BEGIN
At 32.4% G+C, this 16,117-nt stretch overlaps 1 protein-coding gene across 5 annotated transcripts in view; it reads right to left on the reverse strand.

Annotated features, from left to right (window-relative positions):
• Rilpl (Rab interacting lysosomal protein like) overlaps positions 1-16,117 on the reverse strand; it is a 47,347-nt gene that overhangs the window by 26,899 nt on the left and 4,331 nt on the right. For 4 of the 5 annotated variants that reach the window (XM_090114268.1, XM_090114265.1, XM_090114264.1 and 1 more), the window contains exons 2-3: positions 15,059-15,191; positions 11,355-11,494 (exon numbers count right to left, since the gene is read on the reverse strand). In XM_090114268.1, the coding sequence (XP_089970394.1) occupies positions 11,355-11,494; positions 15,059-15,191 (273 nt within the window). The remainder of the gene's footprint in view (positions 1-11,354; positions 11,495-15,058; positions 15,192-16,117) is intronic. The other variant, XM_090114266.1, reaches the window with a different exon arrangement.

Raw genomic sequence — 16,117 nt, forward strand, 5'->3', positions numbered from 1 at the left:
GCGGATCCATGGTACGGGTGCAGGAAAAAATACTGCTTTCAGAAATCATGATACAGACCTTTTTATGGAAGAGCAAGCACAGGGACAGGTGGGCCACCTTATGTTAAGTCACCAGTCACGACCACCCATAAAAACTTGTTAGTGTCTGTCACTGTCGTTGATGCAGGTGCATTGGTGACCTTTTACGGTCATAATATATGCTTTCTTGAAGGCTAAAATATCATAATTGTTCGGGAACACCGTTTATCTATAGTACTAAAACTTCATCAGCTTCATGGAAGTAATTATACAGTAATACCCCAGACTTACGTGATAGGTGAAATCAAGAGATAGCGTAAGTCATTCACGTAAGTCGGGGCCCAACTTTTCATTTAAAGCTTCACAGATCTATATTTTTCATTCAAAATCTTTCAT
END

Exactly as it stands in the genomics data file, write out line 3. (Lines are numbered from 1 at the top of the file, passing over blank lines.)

• Rilpl (Rab interacting lysosomal protein like) overlaps positions 1-16,117 on the reverse strand; it is a 47,347-nt gene that overhangs the window by 26,899 nt on the left and 4,331 nt on the right. For 4 of the 5 annotated variants that reach the window (XM_090114268.1, XM_090114265.1, XM_090114264.1 and 1 more), the window contains exons 2-3: positions 15,059-15,191; positions 11,355-11,494 (exon numbers count right to left, since the gene is read on the reverse strand). In XM_090114268.1, the coding sequence (XP_089970394.1) occupies positions 11,355-11,494; positions 15,059-15,191 (273 nt within the window). The remainder of the gene's footprint in view (positions 1-11,354; positions 11,495-15,058; positions 15,192-16,117) is intronic. The other variant, XM_090114266.1, reaches the window with a different exon arrangement.